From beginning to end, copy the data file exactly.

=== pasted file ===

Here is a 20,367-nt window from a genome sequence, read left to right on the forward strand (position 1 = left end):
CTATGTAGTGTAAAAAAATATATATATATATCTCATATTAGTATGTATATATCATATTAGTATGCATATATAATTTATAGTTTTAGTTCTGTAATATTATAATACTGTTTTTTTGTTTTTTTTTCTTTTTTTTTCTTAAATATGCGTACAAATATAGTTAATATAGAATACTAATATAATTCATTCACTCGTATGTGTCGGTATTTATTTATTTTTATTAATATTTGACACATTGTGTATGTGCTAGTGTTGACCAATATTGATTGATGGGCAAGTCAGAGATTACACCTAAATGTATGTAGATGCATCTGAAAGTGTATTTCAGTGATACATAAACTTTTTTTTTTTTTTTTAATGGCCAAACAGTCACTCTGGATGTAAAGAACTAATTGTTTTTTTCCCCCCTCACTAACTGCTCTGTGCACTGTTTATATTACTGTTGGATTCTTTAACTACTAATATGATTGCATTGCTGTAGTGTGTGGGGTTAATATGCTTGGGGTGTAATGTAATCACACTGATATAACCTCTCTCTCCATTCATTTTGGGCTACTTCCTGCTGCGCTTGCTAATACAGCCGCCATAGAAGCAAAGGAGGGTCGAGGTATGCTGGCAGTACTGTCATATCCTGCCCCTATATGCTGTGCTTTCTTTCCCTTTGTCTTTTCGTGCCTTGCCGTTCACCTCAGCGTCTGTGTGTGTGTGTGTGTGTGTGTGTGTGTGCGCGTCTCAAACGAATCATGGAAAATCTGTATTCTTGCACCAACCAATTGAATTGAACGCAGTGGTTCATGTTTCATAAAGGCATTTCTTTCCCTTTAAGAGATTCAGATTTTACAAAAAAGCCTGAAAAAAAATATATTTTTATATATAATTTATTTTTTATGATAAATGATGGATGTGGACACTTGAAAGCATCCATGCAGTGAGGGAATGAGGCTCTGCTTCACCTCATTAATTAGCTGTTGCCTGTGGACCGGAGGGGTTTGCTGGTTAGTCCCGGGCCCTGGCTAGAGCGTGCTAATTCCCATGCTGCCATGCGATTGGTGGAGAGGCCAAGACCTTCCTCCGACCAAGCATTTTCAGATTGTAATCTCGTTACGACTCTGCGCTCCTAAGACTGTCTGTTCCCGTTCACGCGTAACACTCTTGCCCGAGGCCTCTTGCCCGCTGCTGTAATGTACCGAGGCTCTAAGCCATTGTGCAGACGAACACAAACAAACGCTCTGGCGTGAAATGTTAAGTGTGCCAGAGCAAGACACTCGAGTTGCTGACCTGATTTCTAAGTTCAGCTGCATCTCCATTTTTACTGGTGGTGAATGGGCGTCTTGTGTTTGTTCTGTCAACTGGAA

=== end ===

Here is a 20,367-nt window from a genome sequence, read left to right on the forward strand (position 1 = left end):
CTATGTAGTGTAAAAAAATATATATATATATCTCATATTAGTATGTATATATCATATTAGTATGCATATATAATTTATAGTTTTAGTTCTGTAATATTATAATACTGTTTTTTTGTTTTTTTTTCTTTTTTTTTCTTAAATATGCGTACAAATATAGTTAATATAGAATACTAATATAATTCATTCACTCGTATGTGTCGGTATTTATTTATTTTTATTAATATTTGACACATTGTGTATGTGCTAGTGTTGACCAATATTGATTGATGGGCAAGTCAGAGATTACACCTAAATGTATGTAGATGCATCTGAAAGTGTATTTCAGTGATACATAAACTTTTTTTTTTTTTTTTAATGGCCAAACAGTCACTCTGGATGTAAAGAACTAATTGTTTTTTTCCCCCCTCACTAACTGCTCTGTGCACTGTTTATATTACTGTTGGATTCTTTAACTACTAATATGATTGCATTGCTGTAGTGTGTGGGGTTAATATGCTTGGGGTGTAATGTAATCACACTGATATAACCTCTCTCTCCATTCATTTTGGGCTACTTCCTGCTGCGCTTGCTAATACAGCCGCCATAGAAGCAAAGGAGGGTCGAGGTATGCTGGCAGTACTGTCATATCCTGCCCCTATATGCTGTGCTTTCTTTCCCTTTGTCTTTTCGTGCCTTGCCGTTCACCTCAGCGTCTGTGTGTGTGTGTGTGTGTGTGTGTGTGTGCGCGTCTCAAACGAATCATGGAAAATCTGTATTCTTGCACCAACCAATTGAATTGAACGCAGTGGTTCATGTTTCATAAAGGCATTTCTTTCCCTTTAAGAGATTCAGATTTTACAAAAAAGCCTGAAAAAAAATATATTTTTATATATAATTTATTTTTTATGATAAATGATGGATGTGGACACTTGAAAGCATCCATGCAGTGAGGGAATGAGGCTCTGCTTCACCTCATTAATTAGCTGTTGCCTGTGGACCGGAGGGGTTTGCTGGTTAGTCCCGGGCCCTGGCTAGAGCGTGCTAATTCCCATGCTGCCATGCGATTGGTGGAGAGGCCAAGACCTTCCTCCGACCAAGCATTTTCAGATTGTAATCTCGTTACGACTCTGCGCTCCTAAGACTGTCTGTTCCCGTTCACGCGTAACACTCTTGCCCGAGGCCTCTTGCCCGCTGCTGTAATGTACCGAGGCTCTAAGCCATTGTGCAGACGAACACAAACAAACGCTCTGGCGTGAAATGTTAAGTGTGCCAGAGCAAGACACTCGAGTTGCTGACCTGATTTCTAAGTTCAGCTGCATCTCCATTTTTACTGGTGGTGAATGGGCGTCTTGTGTTTGTTCTGTCAACTGGAA